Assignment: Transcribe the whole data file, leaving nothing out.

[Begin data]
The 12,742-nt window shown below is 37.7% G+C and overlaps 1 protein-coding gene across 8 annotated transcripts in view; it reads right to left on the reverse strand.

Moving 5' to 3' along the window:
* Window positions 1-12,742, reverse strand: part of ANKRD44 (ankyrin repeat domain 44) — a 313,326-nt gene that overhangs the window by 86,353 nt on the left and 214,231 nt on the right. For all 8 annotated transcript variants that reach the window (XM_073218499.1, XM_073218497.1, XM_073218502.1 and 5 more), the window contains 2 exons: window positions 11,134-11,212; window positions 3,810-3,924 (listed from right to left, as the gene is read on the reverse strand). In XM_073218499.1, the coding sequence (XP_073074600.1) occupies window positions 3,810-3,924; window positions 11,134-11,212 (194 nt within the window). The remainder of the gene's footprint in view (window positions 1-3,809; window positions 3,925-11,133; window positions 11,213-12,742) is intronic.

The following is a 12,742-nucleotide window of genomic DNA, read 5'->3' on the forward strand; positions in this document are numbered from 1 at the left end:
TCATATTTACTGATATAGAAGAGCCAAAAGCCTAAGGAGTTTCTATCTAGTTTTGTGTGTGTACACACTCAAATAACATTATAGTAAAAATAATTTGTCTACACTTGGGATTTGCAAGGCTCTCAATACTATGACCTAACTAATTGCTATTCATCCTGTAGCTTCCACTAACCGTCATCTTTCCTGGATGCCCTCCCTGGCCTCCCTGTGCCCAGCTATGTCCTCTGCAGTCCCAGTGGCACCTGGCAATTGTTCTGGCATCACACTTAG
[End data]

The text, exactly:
The 12,742-nt window shown below is 37.7% G+C and overlaps 1 protein-coding gene across 8 annotated transcripts in view; it reads right to left on the reverse strand.

Moving 5' to 3' along the window:
* Window positions 1-12,742, reverse strand: part of ANKRD44 (ankyrin repeat domain 44) — a 313,326-nt gene that overhangs the window by 86,353 nt on the left and 214,231 nt on the right. For all 8 annotated transcript variants that reach the window (XM_073218499.1, XM_073218497.1, XM_073218502.1 and 5 more), the window contains 2 exons: window positions 11,134-11,212; window positions 3,810-3,924 (listed from right to left, as the gene is read on the reverse strand). In XM_073218499.1, the coding sequence (XP_073074600.1) occupies window positions 3,810-3,924; window positions 11,134-11,212 (194 nt within the window). The remainder of the gene's footprint in view (window positions 1-3,809; window positions 3,925-11,133; window positions 11,213-12,742) is intronic.

The following is a 12,742-nucleotide window of genomic DNA, read 5'->3' on the forward strand; positions in this document are numbered from 1 at the left end:
TCATATTTACTGATATAGAAGAGCCAAAAGCCTAAGGAGTTTCTATCTAGTTTTGTGTGTGTACACACTCAAATAACATTATAGTAAAAATAATTTGTCTACACTTGGGATTTGCAAGGCTCTCAATACTATGACCTAACTAATTGCTATTCATCCTGTAGCTTCCACTAACCGTCATCTTTCCTGGATGCCCTCCCTGGCCTCCCTGTGCCCAGCTATGTCCTCTGCAGTCCCAGTGGCACCTGGCAATTGTTCTGGCATCACACTTAG